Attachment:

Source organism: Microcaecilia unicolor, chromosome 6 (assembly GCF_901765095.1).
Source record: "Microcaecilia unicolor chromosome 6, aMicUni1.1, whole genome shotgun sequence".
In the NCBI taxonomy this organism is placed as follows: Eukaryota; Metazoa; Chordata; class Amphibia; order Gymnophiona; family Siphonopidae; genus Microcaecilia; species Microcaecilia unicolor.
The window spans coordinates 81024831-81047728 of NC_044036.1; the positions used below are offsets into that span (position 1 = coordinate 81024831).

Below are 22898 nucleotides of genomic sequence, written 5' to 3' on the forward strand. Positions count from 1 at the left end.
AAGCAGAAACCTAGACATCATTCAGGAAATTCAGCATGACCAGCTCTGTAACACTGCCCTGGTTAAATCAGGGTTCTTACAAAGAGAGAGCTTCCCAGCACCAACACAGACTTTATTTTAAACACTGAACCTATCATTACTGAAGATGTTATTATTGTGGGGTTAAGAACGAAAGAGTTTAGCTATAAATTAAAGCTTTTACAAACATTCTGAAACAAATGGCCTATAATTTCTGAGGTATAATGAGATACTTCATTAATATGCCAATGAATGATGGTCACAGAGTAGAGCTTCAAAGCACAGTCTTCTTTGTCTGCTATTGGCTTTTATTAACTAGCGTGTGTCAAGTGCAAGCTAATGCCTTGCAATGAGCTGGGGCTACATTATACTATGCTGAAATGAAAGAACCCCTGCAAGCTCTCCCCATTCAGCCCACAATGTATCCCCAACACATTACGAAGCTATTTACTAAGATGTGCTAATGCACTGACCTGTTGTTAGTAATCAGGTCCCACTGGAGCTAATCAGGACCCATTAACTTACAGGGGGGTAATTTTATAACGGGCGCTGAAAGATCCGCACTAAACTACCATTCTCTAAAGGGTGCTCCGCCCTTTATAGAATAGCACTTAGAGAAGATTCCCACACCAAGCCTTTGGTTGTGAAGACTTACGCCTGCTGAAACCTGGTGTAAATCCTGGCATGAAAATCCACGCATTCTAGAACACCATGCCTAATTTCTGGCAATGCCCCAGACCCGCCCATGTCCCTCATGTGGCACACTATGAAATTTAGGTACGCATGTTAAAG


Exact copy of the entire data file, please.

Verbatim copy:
Source organism: Microcaecilia unicolor, chromosome 6 (assembly GCF_901765095.1).
Source record: "Microcaecilia unicolor chromosome 6, aMicUni1.1, whole genome shotgun sequence".
In the NCBI taxonomy this organism is placed as follows: Eukaryota; Metazoa; Chordata; class Amphibia; order Gymnophiona; family Siphonopidae; genus Microcaecilia; species Microcaecilia unicolor.
The window spans coordinates 81024831-81047728 of NC_044036.1; the positions used below are offsets into that span (position 1 = coordinate 81024831).

Below are 22898 nucleotides of genomic sequence, written 5' to 3' on the forward strand. Positions count from 1 at the left end.
AAGCAGAAACCTAGACATCATTCAGGAAATTCAGCATGACCAGCTCTGTAACACTGCCCTGGTTAAATCAGGGTTCTTACAAAGAGAGAGCTTCCCAGCACCAACACAGACTTTATTTTAAACACTGAACCTATCATTACTGAAGATGTTATTATTGTGGGGTTAAGAACGAAAGAGTTTAGCTATAAATTAAAGCTTTTACAAACATTCTGAAACAAATGGCCTATAATTTCTGAGGTATAATGAGATACTTCATTAATATGCCAATGAATGATGGTCACAGAGTAGAGCTTCAAAGCACAGTCTTCTTTGTCTGCTATTGGCTTTTATTAACTAGCGTGTGTCAAGTGCAAGCTAATGCCTTGCAATGAGCTGGGGCTACATTATACTATGCTGAAATGAAAGAACCCCTGCAAGCTCTCCCCATTCAGCCCACAATGTATCCCCAACACATTACGAAGCTATTTACTAAGATGTGCTAATGCACTGACCTGTTGTTAGTAATCAGGTCCCACTGGAGCTAATCAGGACCCATTAACTTACAGGGGGGTAATTTTATAACGGGCGCTGAAAGATCCGCACTAAACTACCATTCTCTAAAGGGTGCTCCGCCCTTTATAGAATAGCACTTAGAGAAGATTCCCACACCAAGCCTTTGGTTGTGAAGACTTACGCCTGCTGAAACCTGGTGTAAATCCTGGCATGAAAATCCACGCATTCTAGAACACCATGCCTAATTTCTGGCAATGCCCCAGACCCGCCCATGTCCCTCATGTGGCACACTATGAAATTTAGGTACGCATGTTAAAG